The “stambassador” from Hoxton raising money for children who stammer

Charity Gala Dinner.
Pic: Action for Stammering Children

“I have had a stammer since the age of about four or five.  Whilst I was not really aware of it when I was very young, it became more of an issue when I was in secondary school and really affected by anxiety and confidence.”

Nick Fischer, from Hoxton, is a “Stambassodar” for Action for Stammering Children’s Charity.
He is explaining how he came to work for the charity, and how he supports them.

Fischer said: “I was lucky enough to go on a speech therapy course in my second year of University which  gave me the confidence to pursue a career in law.

“Based on my experience, I know how great that charity can be to young people and so am absolutely delighted to be able to raise money for such a great cause.”

Action for Stammering says it aims to ensure that every child and young person across the UK who stammers has access to effective services and support to help them meet the challenges they face.
The latest research suggests that up to 8% of children will stammer at some point, and approximately 1% continue to stammer into adulthood. In the UK that means that 1.5 million children will experience
stammering as they are growing up.
Stambassadors are a group of successful professionals who stammer themselves, and the charity organises “networking” events to help to inspire and support young people who stammer by sharing their stories and encouraging them to think big when they are considering their career choices.
Fischer, 31 from Hoxton signed up to the charity in July. He says he is familiar with the challenges a stammer can bring when entering the world of work, “so I am really keen to try and show that know that having a stammer should in no way hold them back from fulfilling their dreams.”
And Fischer is clear why he enjoys his role with the charity. He added: “I really like the opportunity the help young people realise that having a stammer should not hold them back from achieving whatever they want.

“When I was a young person going through the same thing I would definitely have benefited from meeting people who stammer who have professional careers.”
The charity Action for Stammering Children is celebrating its 30th Anniversary this year, and as Ed Balls (the charity’s Vice President) appeared on the real Strictly Come Dancing show a few years ago, Fischer decided to do his own Strictly performance at a competitive event at a dinner for the charity earlier this year, on October 17.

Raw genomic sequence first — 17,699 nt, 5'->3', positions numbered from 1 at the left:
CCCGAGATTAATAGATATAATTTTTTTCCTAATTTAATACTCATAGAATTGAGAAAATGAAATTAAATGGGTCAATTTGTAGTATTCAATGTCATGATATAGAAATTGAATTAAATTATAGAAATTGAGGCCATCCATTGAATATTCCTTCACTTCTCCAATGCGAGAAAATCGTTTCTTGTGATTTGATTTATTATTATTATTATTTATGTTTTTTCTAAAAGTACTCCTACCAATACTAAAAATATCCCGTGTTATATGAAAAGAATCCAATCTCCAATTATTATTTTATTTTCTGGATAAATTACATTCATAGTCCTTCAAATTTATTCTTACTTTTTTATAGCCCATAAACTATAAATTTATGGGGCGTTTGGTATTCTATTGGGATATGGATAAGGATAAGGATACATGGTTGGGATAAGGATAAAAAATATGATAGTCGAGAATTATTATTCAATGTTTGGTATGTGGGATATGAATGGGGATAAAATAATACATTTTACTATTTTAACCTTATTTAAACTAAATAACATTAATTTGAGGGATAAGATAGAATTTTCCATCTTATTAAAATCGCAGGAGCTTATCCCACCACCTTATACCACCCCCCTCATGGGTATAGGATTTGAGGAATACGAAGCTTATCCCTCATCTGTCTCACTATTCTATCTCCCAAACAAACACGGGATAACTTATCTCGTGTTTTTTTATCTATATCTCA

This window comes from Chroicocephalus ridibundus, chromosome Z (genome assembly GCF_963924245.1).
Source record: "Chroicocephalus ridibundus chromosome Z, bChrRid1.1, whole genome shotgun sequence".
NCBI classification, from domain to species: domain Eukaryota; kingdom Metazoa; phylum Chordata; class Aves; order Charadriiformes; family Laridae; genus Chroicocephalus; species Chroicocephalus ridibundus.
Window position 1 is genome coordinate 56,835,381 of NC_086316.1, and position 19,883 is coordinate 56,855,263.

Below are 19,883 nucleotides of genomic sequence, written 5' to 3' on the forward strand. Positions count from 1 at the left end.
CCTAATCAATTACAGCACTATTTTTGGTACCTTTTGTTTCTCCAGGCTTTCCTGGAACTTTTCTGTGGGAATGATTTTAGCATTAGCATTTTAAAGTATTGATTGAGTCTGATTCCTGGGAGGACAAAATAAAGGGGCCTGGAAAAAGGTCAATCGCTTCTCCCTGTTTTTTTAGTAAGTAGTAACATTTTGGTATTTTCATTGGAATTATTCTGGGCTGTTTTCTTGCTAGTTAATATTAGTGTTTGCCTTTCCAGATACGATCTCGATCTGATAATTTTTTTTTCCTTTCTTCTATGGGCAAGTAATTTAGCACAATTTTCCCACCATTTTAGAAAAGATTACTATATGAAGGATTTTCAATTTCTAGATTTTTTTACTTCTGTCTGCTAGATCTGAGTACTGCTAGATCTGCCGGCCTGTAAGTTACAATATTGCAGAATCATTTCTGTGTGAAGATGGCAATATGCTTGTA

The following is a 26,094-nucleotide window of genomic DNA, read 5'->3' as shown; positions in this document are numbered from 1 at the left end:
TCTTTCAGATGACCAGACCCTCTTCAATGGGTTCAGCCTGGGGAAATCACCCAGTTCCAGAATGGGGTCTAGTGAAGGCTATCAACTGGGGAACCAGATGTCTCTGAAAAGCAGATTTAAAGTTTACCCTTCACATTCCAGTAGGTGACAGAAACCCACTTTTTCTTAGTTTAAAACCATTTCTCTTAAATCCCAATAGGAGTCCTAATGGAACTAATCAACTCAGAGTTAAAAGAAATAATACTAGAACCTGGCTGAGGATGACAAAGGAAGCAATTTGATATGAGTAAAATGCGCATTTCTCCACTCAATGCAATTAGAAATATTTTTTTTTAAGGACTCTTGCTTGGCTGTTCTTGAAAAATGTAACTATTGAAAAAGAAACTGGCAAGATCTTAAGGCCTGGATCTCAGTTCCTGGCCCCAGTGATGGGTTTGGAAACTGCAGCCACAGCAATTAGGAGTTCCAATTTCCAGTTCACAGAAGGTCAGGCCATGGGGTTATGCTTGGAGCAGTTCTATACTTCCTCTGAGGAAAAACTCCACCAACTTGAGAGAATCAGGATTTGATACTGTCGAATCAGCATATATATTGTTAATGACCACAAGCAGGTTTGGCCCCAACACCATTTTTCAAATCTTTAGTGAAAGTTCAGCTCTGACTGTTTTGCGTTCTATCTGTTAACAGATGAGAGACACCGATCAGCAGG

Fischer added: “I thought it would be a great thing to do at the gala dinner and to help raise more money.” he says of the Tango he performed with partner Kate Potts, 29. So far the pair have raised  £1,899.64 so far for the charity.

“We also had over 20 guests who attended at the actual event, so raised an additional £2,000 in ticket sales. We are both very chuffed to have raised so much for the charity.

“The dance competition was quite a challenge for us, and so it makes it very worthwhile to see such generosity from our friends and family. We were also lucky to have lots of support on the night of the event, which definitely helped!”

 Fischer’s experience as a dancer wasn’t as easy as it seems. He added: “There were 12 couples in total, split between four dances – the slow waltz, the Cha Cha Cha, the Jive and Ballroom Tango.

“Kate and I chose the tango – and I would like to say it was definitely the hardest! We had seven weeks of rehearsals with a dance instructor to learn our routine before the performance.

“Luckily Kate danced a lot when she was younger, so was able to bring some pizazz to our routine!”
Fischer’s first time performing on the stage was very nerve-wracking.

He said: “I think its fair to say its one of the most challenging things we have done!”

However, it was also an incredible feeling to walk out in front of the judges and the crowd, and the highlight was definitely receiving a standing ovation from Vincent Simone (an ex-Strictly judge) at the end – it really was special.”
When asked if he had plans for another fundraiser in the near future, Fischer said: “As this is a charity I am directly involved with, and for a cause close to our heart, it was an easy decision for us to help out.

“The ‘Strictly’-style dance competition was certainly a massive personal challenge for both of us, and so not something we will be repeating right away!

“Having said that, I am definitely open to further events in the future, especially if it is for a good cause.”

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